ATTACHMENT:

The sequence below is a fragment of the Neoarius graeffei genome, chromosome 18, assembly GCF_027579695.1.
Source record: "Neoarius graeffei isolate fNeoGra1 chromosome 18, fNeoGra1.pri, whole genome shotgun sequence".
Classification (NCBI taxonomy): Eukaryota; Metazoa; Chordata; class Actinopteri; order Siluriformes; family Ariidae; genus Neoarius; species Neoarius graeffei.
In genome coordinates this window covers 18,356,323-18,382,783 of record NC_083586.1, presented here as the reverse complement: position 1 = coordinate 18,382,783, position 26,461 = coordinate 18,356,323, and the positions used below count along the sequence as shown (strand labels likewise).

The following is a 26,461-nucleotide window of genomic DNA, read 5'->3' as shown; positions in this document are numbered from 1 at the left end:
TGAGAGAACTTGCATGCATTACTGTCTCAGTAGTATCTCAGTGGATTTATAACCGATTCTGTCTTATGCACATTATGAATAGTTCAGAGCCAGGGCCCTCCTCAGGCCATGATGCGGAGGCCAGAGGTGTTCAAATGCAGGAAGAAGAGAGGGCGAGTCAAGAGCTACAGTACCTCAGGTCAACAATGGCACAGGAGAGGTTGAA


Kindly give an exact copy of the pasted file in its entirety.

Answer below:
The sequence below is a fragment of the Neoarius graeffei genome, chromosome 18, assembly GCF_027579695.1.
Source record: "Neoarius graeffei isolate fNeoGra1 chromosome 18, fNeoGra1.pri, whole genome shotgun sequence".
Classification (NCBI taxonomy): Eukaryota; Metazoa; Chordata; class Actinopteri; order Siluriformes; family Ariidae; genus Neoarius; species Neoarius graeffei.
In genome coordinates this window covers 18,356,323-18,382,783 of record NC_083586.1, presented here as the reverse complement: position 1 = coordinate 18,382,783, position 26,461 = coordinate 18,356,323, and the positions used below count along the sequence as shown (strand labels likewise).

The following is a 26,461-nucleotide window of genomic DNA, read 5'->3' as shown; positions in this document are numbered from 1 at the left end:
TGAGAGAACTTGCATGCATTACTGTCTCAGTAGTATCTCAGTGGATTTATAACCGATTCTGTCTTATGCACATTATGAATAGTTCAGAGCCAGGGCCCTCCTCAGGCCATGATGCGGAGGCCAGAGGTGTTCAAATGCAGGAAGAAGAGAGGGCGAGTCAAGAGCTACAGTACCTCAGGTCAACAATGGCACAGGAGAGGTTGAA